As mentioned, it’s important that you see your vendors as your partner. This requires that you not only manage your vendors, but to give them a hand when necessary.

Incidents such as delayed delivery, unqualified product could happen in supply chain, especially when you just start working with a new vendor with whom you haven’t build a strong relationship.

That said, it’s imperative that you decide whether to help your vendors grow into your needs and requirements or to just switch to new vendors. We recommend that you go with the former solution unless it’s no longer a viable option. This constitutes a big part of vendor management.

When you give out a helping hand, by sharing your experts and/or knowledge with your vendors and educating them, or vice versa, the both parties will develop a relationship that is so much more than a supplier relationship.

You’re committed to the success of each other, and you’re in a promising relationship that will guarantee further development.

4. Manage vendor details

There are 3 main aspects where you need to focus on talking about detail management:

1) Process management

I.e. know your vendors’ daily operational process. But how?

ERP system is a good start. Use the ERP system so you can keep track of whatever little things are happening in the supply chain. To know more about ERP, feel free to read What is ERP?

Asking your vendor why your products haven’t been shipped is the last thing you want to do, because that will be too late for any of you to do anything. Start from keeping track of what’s happening at each stage, so you can do the process management right.

2) Quality management

Quality management requires that you run inspections in the middle of the manufacturing process, when the goods are shipped out from the factory, and when they are delivered to you. This helps to prevent component or material quality problems when your product is to go live.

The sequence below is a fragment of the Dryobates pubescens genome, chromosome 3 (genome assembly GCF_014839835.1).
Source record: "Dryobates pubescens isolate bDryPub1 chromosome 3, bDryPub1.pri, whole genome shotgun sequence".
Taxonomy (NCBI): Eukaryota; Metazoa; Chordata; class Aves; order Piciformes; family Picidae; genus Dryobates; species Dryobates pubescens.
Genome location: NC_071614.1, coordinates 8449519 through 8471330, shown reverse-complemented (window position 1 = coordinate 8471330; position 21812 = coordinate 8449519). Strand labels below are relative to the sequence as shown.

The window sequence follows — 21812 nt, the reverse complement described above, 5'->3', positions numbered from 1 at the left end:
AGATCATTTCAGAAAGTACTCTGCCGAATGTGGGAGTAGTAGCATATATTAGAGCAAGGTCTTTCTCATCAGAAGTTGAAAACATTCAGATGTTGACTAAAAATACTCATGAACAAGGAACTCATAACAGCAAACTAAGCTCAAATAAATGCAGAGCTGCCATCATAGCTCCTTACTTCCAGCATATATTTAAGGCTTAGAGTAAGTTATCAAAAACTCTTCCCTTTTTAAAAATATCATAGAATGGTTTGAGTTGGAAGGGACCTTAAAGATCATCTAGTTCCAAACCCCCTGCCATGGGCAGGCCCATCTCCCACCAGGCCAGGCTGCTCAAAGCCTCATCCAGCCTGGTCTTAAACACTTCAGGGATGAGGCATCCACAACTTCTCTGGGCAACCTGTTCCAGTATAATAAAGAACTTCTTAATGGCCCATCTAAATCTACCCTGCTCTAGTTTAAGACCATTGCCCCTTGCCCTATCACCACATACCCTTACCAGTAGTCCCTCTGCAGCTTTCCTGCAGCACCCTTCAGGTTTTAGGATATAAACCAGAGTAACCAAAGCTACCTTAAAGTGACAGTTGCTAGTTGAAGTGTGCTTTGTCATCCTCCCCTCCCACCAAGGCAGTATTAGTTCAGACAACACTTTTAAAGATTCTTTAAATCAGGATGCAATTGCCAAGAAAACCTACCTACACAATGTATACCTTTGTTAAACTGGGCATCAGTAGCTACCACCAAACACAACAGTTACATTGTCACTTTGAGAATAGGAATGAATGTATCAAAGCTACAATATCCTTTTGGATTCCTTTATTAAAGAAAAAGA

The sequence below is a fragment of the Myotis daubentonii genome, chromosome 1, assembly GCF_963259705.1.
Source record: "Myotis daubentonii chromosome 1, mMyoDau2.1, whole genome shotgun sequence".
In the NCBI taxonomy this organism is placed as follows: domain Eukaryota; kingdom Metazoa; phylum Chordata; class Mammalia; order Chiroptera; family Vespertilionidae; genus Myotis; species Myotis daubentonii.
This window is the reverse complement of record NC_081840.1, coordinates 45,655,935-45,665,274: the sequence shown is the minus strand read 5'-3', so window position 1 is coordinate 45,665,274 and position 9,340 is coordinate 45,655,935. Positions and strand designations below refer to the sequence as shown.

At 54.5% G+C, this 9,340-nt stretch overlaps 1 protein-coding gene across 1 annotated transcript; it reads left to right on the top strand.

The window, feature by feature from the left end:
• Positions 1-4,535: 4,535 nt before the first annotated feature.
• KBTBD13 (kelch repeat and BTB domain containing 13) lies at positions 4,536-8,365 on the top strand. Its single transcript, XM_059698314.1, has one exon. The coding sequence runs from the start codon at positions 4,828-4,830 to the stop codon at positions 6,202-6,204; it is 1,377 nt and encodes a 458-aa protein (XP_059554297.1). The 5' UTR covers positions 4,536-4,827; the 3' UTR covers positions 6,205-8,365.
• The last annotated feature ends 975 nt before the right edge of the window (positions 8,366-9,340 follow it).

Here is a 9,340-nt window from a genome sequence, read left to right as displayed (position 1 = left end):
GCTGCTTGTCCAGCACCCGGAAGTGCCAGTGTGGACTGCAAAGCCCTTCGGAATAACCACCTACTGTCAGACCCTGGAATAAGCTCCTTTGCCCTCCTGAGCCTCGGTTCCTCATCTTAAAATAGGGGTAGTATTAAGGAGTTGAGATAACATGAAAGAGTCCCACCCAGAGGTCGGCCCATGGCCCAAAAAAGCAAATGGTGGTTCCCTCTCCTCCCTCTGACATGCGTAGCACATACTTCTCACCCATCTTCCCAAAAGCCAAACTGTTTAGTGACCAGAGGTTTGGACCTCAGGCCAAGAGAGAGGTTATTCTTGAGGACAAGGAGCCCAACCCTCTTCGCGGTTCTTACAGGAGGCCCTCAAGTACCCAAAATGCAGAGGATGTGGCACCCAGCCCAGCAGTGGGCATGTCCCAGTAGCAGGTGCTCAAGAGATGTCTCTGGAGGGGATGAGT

3) Cost management

You can’t never be too early to manage your product and project cost. Starting from DFM (design for manufacturing), NPI (new product introduction), you and your team need to know your vendors well enough to win their support to your product design.

In many cases, if you’re willing to make small changes to your product designs, your vendors won’t have to spend a lot in re-designing and re-making the modules. This requires that you see yourself in your vendors’ shoes and figure out the optimum way for the both of you.

5. Create a valid contract

With the previous 4 areas being properly managed, don’t miss out the final step: contract management.

To be more exact, the contract you have with your vendors should have the regulations, rewards, punishments and other terms in written form. This is especially true when you’re working with vendors from countries such as China and India. Verbal contract doesn’t count, you need to get a written one.

That concludes what we have to say about vendor management process. Feel free to let us know if you’re interested in knowing more about it, or that you have any question regarding managing your vendors.

Leave a Reply